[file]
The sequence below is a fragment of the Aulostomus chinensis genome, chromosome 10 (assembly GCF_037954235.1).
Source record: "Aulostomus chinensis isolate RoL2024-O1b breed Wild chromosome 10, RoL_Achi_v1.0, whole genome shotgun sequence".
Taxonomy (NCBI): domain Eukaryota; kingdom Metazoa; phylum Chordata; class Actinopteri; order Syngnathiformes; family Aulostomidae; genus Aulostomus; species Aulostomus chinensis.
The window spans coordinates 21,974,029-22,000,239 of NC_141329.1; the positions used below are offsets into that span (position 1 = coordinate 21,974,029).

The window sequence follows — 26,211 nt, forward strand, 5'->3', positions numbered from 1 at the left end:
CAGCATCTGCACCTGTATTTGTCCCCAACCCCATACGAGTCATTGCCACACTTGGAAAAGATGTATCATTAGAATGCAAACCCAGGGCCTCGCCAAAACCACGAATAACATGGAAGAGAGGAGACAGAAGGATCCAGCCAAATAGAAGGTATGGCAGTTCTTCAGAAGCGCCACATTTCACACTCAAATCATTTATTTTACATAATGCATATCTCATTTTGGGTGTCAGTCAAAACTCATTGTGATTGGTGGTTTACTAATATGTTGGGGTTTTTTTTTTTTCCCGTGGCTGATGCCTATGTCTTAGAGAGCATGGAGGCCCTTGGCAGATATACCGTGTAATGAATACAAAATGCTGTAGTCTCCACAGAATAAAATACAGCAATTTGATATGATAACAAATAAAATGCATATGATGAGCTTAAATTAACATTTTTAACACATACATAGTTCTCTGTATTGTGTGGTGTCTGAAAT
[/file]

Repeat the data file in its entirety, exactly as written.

The sequence below is a fragment of the Aulostomus chinensis genome, chromosome 10 (assembly GCF_037954235.1).
Source record: "Aulostomus chinensis isolate RoL2024-O1b breed Wild chromosome 10, RoL_Achi_v1.0, whole genome shotgun sequence".
Taxonomy (NCBI): domain Eukaryota; kingdom Metazoa; phylum Chordata; class Actinopteri; order Syngnathiformes; family Aulostomidae; genus Aulostomus; species Aulostomus chinensis.
The window spans coordinates 21,974,029-22,000,239 of NC_141329.1; the positions used below are offsets into that span (position 1 = coordinate 21,974,029).

The window sequence follows — 26,211 nt, forward strand, 5'->3', positions numbered from 1 at the left end:
CAGCATCTGCACCTGTATTTGTCCCCAACCCCATACGAGTCATTGCCACACTTGGAAAAGATGTATCATTAGAATGCAAACCCAGGGCCTCGCCAAAACCACGAATAACATGGAAGAGAGGAGACAGAAGGATCCAGCCAAATAGAAGGTATGGCAGTTCTTCAGAAGCGCCACATTTCACACTCAAATCATTTATTTTACATAATGCATATCTCATTTTGGGTGTCAGTCAAAACTCATTGTGATTGGTGGTTTACTAATATGTTGGGGTTTTTTTTTTTTCCCGTGGCTGATGCCTATGTCTTAGAGAGCATGGAGGCCCTTGGCAGATATACCGTGTAATGAATACAAAATGCTGTAGTCTCCACAGAATAAAATACAGCAATTTGATATGATAACAAATAAAATGCATATGATGAGCTTAAATTAACATTTTTAACACATACATAGTTCTCTGTATTGTGTGGTGTCTGAAAT